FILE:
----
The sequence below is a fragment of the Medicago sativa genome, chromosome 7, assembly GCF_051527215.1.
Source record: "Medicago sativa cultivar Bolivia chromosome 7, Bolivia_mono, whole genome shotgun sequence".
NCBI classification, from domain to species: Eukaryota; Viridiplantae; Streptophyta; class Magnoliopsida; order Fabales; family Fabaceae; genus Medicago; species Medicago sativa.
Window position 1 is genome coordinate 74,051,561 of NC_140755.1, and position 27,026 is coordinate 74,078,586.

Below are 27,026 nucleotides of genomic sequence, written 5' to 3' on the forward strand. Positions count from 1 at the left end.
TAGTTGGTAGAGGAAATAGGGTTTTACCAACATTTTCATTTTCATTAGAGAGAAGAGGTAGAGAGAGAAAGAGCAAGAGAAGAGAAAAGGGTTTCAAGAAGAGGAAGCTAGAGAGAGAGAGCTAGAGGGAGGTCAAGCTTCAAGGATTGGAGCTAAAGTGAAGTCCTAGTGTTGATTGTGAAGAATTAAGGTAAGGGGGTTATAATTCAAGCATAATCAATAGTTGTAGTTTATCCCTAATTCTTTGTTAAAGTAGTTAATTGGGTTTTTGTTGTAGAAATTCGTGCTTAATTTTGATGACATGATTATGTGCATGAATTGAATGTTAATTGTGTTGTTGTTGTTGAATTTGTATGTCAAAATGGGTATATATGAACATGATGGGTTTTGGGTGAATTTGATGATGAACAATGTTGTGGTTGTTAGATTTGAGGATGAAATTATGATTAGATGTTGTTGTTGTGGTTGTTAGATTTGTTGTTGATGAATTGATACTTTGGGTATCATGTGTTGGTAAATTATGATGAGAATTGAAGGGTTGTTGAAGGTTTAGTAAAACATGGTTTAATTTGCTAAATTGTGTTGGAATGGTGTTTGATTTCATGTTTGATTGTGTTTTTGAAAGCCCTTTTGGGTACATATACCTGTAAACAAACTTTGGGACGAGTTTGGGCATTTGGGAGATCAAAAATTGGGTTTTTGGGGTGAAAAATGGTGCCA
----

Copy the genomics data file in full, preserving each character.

The sequence below is a fragment of the Medicago sativa genome, chromosome 7, assembly GCF_051527215.1.
Source record: "Medicago sativa cultivar Bolivia chromosome 7, Bolivia_mono, whole genome shotgun sequence".
NCBI classification, from domain to species: Eukaryota; Viridiplantae; Streptophyta; class Magnoliopsida; order Fabales; family Fabaceae; genus Medicago; species Medicago sativa.
Window position 1 is genome coordinate 74,051,561 of NC_140755.1, and position 27,026 is coordinate 74,078,586.

Below are 27,026 nucleotides of genomic sequence, written 5' to 3' on the forward strand. Positions count from 1 at the left end.
TAGTTGGTAGAGGAAATAGGGTTTTACCAACATTTTCATTTTCATTAGAGAGAAGAGGTAGAGAGAGAAAGAGCAAGAGAAGAGAAAAGGGTTTCAAGAAGAGGAAGCTAGAGAGAGAGAGCTAGAGGGAGGTCAAGCTTCAAGGATTGGAGCTAAAGTGAAGTCCTAGTGTTGATTGTGAAGAATTAAGGTAAGGGGGTTATAATTCAAGCATAATCAATAGTTGTAGTTTATCCCTAATTCTTTGTTAAAGTAGTTAATTGGGTTTTTGTTGTAGAAATTCGTGCTTAATTTTGATGACATGATTATGTGCATGAATTGAATGTTAATTGTGTTGTTGTTGTTGAATTTGTATGTCAAAATGGGTATATATGAACATGATGGGTTTTGGGTGAATTTGATGATGAACAATGTTGTGGTTGTTAGATTTGAGGATGAAATTATGATTAGATGTTGTTGTTGTGGTTGTTAGATTTGTTGTTGATGAATTGATACTTTGGGTATCATGTGTTGGTAAATTATGATGAGAATTGAAGGGTTGTTGAAGGTTTAGTAAAACATGGTTTAATTTGCTAAATTGTGTTGGAATGGTGTTTGATTTCATGTTTGATTGTGTTTTTGAAAGCCCTTTTGGGTACATATACCTGTAAACAAACTTTGGGACGAGTTTGGGCATTTGGGAGATCAAAAATTGGGTTTTTGGGGTGAAAAATGGTGCCA